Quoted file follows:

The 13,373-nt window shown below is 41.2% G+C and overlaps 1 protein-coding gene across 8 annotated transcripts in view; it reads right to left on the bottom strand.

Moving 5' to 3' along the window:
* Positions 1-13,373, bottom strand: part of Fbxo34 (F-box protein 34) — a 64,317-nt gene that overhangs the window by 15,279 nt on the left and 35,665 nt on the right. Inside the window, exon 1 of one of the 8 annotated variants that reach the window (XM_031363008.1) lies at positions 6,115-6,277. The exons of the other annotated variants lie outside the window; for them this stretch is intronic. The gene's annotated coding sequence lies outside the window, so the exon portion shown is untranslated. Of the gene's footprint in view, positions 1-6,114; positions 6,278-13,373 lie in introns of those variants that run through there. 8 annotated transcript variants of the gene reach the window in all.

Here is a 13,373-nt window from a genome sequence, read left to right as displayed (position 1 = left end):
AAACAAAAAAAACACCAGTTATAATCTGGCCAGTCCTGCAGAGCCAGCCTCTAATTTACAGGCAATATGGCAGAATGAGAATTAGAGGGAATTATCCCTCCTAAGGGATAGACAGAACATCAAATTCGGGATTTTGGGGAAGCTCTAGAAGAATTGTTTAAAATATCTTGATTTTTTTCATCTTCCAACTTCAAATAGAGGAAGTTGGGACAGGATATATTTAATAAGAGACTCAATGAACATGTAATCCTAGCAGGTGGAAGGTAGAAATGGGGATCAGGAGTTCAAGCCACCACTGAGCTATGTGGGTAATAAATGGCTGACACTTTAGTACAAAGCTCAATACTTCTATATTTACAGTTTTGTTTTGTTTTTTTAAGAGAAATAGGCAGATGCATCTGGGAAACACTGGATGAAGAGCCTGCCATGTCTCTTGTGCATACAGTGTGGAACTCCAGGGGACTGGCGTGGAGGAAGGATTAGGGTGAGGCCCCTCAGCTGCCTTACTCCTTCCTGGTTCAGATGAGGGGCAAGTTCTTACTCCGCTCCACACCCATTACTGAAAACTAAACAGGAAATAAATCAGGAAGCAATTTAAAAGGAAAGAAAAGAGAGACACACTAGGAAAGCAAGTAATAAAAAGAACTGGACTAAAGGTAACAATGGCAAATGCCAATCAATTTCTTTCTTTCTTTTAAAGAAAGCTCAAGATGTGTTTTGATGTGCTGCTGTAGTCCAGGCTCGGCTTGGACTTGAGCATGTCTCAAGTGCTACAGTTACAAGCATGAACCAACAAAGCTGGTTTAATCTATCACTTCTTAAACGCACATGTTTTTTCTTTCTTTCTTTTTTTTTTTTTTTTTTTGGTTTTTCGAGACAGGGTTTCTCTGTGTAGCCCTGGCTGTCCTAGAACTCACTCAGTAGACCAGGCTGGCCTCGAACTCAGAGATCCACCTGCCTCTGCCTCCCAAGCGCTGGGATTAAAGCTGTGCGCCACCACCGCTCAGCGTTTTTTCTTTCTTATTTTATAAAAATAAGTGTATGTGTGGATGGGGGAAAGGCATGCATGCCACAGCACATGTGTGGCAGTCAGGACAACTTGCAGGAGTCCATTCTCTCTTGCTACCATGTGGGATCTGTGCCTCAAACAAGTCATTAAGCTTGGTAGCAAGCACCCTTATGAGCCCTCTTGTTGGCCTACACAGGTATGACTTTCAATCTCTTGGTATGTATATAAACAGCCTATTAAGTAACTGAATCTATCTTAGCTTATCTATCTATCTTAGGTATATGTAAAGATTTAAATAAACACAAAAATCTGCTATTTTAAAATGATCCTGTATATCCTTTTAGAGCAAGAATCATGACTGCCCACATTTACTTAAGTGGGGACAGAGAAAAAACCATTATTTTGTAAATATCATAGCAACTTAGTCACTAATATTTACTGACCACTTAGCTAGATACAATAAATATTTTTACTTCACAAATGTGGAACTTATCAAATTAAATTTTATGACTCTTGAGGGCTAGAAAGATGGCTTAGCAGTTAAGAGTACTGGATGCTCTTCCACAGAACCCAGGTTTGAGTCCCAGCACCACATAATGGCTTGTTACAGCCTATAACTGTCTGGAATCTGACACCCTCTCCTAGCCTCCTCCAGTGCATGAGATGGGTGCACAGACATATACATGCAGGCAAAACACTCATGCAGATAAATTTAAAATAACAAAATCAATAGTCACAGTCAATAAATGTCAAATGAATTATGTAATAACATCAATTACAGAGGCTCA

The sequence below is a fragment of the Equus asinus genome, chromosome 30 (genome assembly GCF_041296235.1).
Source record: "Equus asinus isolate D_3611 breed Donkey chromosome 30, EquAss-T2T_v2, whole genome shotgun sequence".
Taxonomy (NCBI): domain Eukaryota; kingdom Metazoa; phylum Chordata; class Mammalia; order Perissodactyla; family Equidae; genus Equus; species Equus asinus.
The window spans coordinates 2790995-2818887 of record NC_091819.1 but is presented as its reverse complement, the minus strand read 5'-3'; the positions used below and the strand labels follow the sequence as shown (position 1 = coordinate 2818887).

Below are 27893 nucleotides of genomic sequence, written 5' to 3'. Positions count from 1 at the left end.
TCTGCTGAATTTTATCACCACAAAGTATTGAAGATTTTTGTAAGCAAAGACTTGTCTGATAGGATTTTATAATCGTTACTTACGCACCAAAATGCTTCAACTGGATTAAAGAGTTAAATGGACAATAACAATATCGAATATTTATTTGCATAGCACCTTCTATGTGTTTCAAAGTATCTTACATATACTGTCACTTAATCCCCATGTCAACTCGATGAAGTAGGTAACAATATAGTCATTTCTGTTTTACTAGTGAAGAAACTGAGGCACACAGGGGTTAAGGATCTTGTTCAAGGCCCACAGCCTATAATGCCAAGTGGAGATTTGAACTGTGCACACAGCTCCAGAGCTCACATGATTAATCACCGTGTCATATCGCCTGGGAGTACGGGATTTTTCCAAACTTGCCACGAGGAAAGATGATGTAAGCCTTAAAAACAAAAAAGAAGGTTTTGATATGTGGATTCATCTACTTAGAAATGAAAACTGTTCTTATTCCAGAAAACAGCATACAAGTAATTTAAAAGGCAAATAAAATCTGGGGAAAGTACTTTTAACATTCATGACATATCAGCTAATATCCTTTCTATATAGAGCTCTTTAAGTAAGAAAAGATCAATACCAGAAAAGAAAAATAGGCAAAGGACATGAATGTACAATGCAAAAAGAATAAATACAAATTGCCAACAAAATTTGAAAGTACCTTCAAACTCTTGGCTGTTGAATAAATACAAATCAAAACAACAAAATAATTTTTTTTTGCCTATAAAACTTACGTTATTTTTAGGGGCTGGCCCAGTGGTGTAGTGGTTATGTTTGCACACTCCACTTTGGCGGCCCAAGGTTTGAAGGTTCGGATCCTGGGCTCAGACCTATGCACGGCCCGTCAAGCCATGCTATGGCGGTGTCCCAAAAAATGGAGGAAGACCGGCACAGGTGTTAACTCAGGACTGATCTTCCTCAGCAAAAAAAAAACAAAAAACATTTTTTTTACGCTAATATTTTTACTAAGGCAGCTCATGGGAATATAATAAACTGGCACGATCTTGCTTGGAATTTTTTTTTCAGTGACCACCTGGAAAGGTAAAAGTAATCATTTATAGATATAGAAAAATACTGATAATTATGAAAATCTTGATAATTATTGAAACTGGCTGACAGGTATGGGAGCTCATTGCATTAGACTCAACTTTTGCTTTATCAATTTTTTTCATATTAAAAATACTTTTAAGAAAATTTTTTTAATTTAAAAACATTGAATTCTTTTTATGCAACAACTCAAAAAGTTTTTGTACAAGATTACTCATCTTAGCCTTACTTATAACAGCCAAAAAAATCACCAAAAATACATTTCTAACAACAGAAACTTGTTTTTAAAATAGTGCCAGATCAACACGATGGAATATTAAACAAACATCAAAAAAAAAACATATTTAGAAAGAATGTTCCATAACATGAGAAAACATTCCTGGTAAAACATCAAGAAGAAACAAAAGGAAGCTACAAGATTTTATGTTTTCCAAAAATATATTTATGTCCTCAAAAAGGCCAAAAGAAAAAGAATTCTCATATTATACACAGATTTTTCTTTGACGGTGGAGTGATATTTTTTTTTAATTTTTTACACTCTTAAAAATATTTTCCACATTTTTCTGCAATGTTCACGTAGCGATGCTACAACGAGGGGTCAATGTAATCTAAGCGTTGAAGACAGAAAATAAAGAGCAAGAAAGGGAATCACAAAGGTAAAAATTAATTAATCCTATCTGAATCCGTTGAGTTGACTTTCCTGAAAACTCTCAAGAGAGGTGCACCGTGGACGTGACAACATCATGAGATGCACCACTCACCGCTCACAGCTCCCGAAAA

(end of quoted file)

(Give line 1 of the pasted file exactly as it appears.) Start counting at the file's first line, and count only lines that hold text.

The 13,373-nt window shown below is 41.2% G+C and overlaps 1 protein-coding gene across 8 annotated transcripts in view; it reads right to left on the bottom strand.